After removing spatial scale trend effects (by pooling data from the three zones) and controlling for variation in mean monthly temperature and rainfall (by including them in the GLM models), an additional effect of altitude (F1, 13106 = 368.04, p < 0.001), household density (F1, 13106 = 8.05, p = 0.005) but not its annual variations (year × household density interaction: F2, 13106 = 0.62, p = 0.53) on the number of breeding site per positive grid was found. In the Figure 6, the altitudinal distribution of positive larval habitats within each zone is presented according to the following gradients < 100 meters, 100-200, 200-300, 300-400. The spatial distributions, especially at local scales, of Anopheles breeding sites showed a decreasing trend for year-adjusted breeding site densities with increasing altitude up to 400 km. In addition, the average numbers of breeding sites per positive grid in area with low household density was consistently larger than that observed in area with higher household density (more than 200 premises per square kilometre, derived from GIS). Irrespective of the study zone, this increase was noticeable from the extent of 60.9 m to 600 meters far from humans. Overall, these results suggest that the numbers of breeding site per sampling grid would be expected to differ in different parts of a geographic scale due to the influence of local environmental characteristics, in addition to climatic factors.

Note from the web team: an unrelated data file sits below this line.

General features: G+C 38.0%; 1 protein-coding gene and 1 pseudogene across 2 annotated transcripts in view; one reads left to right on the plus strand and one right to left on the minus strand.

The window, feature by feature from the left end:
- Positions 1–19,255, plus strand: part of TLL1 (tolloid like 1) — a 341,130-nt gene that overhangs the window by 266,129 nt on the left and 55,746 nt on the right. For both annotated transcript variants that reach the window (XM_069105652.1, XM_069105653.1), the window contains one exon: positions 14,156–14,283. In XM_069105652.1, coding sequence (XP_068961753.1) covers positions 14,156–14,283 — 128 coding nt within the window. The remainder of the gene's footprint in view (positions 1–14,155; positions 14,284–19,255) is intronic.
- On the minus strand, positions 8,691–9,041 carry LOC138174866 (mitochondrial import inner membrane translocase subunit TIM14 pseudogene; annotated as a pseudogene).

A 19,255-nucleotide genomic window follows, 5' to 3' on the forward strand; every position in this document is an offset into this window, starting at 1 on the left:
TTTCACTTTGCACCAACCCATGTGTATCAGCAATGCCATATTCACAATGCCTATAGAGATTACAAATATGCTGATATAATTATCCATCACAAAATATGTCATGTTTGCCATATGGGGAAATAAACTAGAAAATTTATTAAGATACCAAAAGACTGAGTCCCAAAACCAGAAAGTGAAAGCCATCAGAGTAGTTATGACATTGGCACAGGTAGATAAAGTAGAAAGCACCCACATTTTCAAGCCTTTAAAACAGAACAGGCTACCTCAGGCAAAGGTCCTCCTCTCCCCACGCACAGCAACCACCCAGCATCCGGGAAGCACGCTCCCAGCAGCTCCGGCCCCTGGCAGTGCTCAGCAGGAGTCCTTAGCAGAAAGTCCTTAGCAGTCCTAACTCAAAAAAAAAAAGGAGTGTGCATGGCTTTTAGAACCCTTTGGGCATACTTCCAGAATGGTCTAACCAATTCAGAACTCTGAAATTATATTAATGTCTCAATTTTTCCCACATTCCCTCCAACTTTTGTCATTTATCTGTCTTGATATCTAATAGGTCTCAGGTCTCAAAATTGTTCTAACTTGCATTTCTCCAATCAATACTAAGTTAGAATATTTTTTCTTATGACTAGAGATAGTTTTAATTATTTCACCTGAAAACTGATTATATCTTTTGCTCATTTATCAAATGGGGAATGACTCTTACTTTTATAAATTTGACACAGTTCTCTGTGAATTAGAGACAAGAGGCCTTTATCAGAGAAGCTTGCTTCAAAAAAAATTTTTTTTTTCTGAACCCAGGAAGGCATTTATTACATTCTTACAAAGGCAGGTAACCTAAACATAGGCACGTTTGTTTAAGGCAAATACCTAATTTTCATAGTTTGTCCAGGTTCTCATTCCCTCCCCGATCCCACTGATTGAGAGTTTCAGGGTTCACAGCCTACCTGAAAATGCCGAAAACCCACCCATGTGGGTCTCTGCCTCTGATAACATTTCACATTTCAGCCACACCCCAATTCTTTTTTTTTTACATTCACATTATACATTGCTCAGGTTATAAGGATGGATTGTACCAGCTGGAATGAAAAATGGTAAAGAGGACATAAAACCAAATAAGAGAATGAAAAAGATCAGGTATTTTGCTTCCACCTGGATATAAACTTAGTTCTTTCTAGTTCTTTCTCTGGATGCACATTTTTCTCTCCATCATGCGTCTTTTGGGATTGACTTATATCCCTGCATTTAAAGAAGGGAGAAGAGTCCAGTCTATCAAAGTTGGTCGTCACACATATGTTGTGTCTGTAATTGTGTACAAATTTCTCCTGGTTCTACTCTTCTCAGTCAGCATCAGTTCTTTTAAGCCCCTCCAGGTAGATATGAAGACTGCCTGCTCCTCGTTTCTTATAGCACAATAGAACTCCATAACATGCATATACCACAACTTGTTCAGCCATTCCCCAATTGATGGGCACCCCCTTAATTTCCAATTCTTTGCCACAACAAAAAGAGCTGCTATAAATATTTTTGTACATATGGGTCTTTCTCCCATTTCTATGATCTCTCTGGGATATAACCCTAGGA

Multi-year trend analyses of historical records of permissive grid cells wherein breeding sites were recorded highlighted a quantitative increase of functional breeding sites from 1996 to 2009. In addition, the retreat of their distribution range to lower altitudinal zones and the upward shift in the most remote littoral area in the north-eastern, south-western geographic regions suggests the possible influence of biogeographic factors, land-use and farming, climatic conditions, and control measures in recent decades.